Mental health at work: Stop ignoring the issue

A new OECD report, Fit Mind, Fit Job: From Evidence to Practice in Mental Health and Work, determines that employers are often best placed to identify people with mental health issues at an early stage. But managers need more training and a clear pathway to access support ? in most countries, guidelines and regulations exist but have little impact. 

The report estimates that between 30 and 40 per cent of all sickness and disability caseloads are related to mental-health problems. The personal cost of this is high: people with mild to moderate disorders ? such as anxiety or depression ? are twice as likely to become unemployed. 

?Mental health issues exact a high price on individuals, their families, employers and the economy,? says OECD secretary-general Angel Gurr?a. ?Policymakers have been too slow to act. Strong political leadership is needed to drive reform and tackle this issue.? 

Regrettably, considerable social stigma around mental ill health remains, both in society and at work. Intervening early is critical for those suffering mental health issues, but in practice it can often take ten years between the onset of illness and treatment.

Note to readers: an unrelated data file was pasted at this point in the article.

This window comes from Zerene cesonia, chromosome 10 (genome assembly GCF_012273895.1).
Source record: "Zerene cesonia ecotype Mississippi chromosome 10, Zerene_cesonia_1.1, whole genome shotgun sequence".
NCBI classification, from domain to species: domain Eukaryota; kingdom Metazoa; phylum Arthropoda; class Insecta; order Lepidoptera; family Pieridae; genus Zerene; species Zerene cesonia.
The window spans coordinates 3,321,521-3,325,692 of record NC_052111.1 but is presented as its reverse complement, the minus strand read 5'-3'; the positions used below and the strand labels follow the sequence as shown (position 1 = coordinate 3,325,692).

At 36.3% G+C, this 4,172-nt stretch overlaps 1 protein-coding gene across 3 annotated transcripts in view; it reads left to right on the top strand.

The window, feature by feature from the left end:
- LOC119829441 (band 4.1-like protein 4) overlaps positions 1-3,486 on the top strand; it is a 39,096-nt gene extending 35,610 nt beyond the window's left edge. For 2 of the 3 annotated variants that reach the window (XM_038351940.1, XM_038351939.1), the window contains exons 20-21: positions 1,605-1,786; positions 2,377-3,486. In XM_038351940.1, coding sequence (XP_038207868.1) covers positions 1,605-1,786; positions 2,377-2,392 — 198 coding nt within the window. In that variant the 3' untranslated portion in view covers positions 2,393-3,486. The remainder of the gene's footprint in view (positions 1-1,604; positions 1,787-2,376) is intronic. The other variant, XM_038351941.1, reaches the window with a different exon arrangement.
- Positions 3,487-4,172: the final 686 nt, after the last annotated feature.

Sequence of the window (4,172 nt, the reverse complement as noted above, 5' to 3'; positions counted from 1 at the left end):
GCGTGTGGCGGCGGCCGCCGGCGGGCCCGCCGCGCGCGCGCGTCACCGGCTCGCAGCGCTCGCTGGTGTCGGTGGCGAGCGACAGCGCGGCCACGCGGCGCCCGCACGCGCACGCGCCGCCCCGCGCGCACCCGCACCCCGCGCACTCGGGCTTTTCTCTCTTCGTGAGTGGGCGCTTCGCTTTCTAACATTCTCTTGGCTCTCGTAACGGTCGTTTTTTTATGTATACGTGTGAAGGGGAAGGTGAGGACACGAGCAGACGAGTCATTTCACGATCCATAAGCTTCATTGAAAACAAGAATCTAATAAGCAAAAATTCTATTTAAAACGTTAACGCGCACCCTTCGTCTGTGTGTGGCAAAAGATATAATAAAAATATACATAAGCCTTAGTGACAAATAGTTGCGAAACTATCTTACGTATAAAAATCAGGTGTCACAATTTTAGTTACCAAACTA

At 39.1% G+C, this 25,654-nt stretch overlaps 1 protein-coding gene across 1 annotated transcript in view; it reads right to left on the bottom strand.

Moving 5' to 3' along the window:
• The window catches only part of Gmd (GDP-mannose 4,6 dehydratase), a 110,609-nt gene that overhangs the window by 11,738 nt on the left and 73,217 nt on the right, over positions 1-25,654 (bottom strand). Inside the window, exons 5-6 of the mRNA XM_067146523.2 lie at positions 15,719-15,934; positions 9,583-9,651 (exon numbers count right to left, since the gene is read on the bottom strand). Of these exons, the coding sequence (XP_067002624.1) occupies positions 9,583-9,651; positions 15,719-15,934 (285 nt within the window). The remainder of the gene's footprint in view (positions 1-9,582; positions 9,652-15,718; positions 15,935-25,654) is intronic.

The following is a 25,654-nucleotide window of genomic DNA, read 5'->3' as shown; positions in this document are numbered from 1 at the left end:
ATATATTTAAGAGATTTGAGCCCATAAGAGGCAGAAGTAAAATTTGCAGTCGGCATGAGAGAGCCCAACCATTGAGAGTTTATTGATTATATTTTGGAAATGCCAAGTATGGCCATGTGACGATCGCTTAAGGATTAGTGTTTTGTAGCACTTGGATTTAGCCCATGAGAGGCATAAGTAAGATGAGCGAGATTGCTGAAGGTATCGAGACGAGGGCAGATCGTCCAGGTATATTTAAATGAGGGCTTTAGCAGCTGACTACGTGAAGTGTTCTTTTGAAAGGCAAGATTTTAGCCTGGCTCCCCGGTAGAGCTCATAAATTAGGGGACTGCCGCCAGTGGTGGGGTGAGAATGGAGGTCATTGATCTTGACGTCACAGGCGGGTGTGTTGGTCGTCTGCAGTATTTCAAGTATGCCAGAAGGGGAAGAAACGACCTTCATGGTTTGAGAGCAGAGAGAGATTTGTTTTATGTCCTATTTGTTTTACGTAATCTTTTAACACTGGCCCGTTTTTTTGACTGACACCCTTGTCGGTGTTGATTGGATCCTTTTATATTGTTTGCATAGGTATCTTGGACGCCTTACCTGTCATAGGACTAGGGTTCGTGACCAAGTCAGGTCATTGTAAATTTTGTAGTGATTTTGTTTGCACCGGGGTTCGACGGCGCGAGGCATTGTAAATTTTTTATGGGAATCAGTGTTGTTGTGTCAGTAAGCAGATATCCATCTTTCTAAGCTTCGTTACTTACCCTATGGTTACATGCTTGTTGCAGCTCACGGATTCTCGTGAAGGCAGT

Any action taken in the workplace would therefore have a better, more lasting impact than waiting until people have dropped out of the labour market, the OECD argues.

“While a heavy workload and work related stress may add to mental health problems, the evidence shows that staying at work is also part of the solution if appropriate support is provided,” says the report.

Stigma needs to stop

The social stigma around mental health issues needs to end, and employers need to recognise this and become more aware of both the important role they can play in helping employees, and in making mental health an acceptable and “normal” illness that people suffer from.

Read more about mental health in the workplace:

Bosses continue to fail those with mental health conditions

How to manage employees’ mental health at work

Mentally ill employees need support

One in six British people are expected to suffer from a mental illness at some point, making the job of caring for employees when they do an imperative for British businesses.

Managers should be aware of the stress levels of employees and working not only with those in need, but with everyone to improve the work environment.

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